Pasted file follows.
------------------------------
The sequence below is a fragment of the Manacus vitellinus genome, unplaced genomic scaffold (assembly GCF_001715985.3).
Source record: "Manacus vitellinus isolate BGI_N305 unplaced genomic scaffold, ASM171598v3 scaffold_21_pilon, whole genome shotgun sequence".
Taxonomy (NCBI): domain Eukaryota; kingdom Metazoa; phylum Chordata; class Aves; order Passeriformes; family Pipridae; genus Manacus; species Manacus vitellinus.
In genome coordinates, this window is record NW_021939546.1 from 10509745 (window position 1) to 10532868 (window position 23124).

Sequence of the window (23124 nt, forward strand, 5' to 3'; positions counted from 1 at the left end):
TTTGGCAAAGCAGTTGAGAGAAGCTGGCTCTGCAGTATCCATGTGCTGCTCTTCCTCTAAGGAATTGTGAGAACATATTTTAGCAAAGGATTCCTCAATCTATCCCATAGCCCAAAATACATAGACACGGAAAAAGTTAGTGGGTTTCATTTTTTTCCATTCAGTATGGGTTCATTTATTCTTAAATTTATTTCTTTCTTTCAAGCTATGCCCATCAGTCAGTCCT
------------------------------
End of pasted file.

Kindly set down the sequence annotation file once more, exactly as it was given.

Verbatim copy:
The sequence below is a fragment of the Manacus vitellinus genome, unplaced genomic scaffold (assembly GCF_001715985.3).
Source record: "Manacus vitellinus isolate BGI_N305 unplaced genomic scaffold, ASM171598v3 scaffold_21_pilon, whole genome shotgun sequence".
Taxonomy (NCBI): domain Eukaryota; kingdom Metazoa; phylum Chordata; class Aves; order Passeriformes; family Pipridae; genus Manacus; species Manacus vitellinus.
In genome coordinates, this window is record NW_021939546.1 from 10509745 (window position 1) to 10532868 (window position 23124).

Sequence of the window (23124 nt, forward strand, 5' to 3'; positions counted from 1 at the left end):
TTTGGCAAAGCAGTTGAGAGAAGCTGGCTCTGCAGTATCCATGTGCTGCTCTTCCTCTAAGGAATTGTGAGAACATATTTTAGCAAAGGATTCCTCAATCTATCCCATAGCCCAAAATACATAGACACGGAAAAAGTTAGTGGGTTTCATTTTTTTCCATTCAGTATGGGTTCATTTATTCTTAAATTTATTTCTTTCTTTCAAGCTATGCCCATCAGTCAGTCCT